If you want to really do it up right, you have to start with bare metal. I found the following method to be the most effective use of time:
First sand as much as possible with an air powered rotary sander. I found that 120-150 grit was the best compromise between getting the job done quickly and leaving unsightly marks in the metal, also high RPMs, a light touch and a lot of patience help. In fact, I discovered a new sanding device, brought to us by those same folks at 3M that invented the post-it note. It looks like it was originally intended to go on the end of a regular drill, but I found it works great mounted on an air powered die grinder. It looks like this:
Then sandblast everything that you couldn't reach with the rotary sander.
Oh yeah, sandblasting has it's tips too:
* Make sure the sand is clean, dry, flows well and has consistent size
grains. If there is a lot of fine powdery sand in there it will cake up
and clog. Pepples, rocks, sticks and bits of bark are bad too! Quickcrete
Play Sand seems to work the best of all the different sands I have tried.
Stay away from Walmart sand!
* The air supply has to be as dry as possible. Water in the compressed air will clog the tip of the gun like nobody's business! (So will oil from that air tool oiler in the line....don't ask me how I know :-)
* If your air compressor can't quite keep up with the air consumption, soon you will just start wasting sand because it has insufficient velocity to adequately blast. Every so often, put the blaster down and go do something else for e few minutes to allow the tank to charge back up. 60-70 PSI seems to be minimum for efficient blasting, with 90-100 PSI being best.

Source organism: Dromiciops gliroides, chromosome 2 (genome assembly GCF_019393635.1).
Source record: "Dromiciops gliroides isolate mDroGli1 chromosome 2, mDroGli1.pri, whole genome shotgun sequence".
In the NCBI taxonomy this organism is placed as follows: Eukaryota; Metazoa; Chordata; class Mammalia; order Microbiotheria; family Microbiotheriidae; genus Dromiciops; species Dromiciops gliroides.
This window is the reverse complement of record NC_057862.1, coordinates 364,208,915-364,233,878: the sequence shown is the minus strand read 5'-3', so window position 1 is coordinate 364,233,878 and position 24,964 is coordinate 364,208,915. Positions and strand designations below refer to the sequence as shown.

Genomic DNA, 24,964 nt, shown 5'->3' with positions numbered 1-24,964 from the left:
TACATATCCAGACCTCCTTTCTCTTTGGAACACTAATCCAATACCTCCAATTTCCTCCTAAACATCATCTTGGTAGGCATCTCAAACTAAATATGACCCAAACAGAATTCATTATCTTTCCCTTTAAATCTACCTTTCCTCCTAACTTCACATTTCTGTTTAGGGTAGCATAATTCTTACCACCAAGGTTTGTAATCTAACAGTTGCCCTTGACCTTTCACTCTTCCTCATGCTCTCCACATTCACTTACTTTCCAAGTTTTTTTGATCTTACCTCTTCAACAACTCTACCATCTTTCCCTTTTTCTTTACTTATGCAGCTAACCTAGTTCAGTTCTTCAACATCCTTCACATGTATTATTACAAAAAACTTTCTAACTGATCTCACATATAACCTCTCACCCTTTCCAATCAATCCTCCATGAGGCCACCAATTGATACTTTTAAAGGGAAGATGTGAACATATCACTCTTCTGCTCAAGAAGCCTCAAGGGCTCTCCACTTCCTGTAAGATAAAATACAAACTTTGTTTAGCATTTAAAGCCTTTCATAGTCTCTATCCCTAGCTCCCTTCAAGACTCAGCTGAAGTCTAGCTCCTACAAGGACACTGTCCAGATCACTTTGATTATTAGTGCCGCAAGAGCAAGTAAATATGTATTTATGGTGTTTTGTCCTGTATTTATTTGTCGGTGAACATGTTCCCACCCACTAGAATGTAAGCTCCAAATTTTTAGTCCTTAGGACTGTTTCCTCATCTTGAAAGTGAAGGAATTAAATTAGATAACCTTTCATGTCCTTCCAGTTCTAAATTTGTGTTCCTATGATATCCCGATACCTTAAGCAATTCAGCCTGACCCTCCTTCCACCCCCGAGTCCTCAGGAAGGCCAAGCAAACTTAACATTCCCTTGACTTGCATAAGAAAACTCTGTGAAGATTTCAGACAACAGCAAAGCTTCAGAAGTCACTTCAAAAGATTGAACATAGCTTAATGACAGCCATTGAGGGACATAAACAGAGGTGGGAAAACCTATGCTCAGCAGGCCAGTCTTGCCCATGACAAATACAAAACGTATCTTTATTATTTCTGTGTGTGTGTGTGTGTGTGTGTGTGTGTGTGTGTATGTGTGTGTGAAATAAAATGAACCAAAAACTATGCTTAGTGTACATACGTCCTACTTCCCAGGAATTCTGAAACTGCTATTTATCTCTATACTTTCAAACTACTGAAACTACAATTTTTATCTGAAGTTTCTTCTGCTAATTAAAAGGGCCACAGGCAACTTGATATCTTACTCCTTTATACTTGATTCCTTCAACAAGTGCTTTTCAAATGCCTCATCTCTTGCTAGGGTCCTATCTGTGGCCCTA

By now, all the paint is gone and all that is left is 100% bare metal, but it's not ready to prime yet:
After sandblasting, sand with an air powered random orbital (jitterbug) sander. This will help remove the deeper marks left by the rotary sander. 150 grit seems to work best for this application. I haven't found that emory cloth works any better than plain sandpaper.
If desired, hand sanding can be done now, there will be a lot of areas the jitterbug can't reach. Again, 150 grit seems to work best.
Next, go over every square inch with a wire wheel. This will smooth
out any remaining marks from all the sanding, and smooth out the sandblasted
areas that sandpaper couldn't reach. I was successful with a 3" cup wheel
on a high speed air powered die grinder.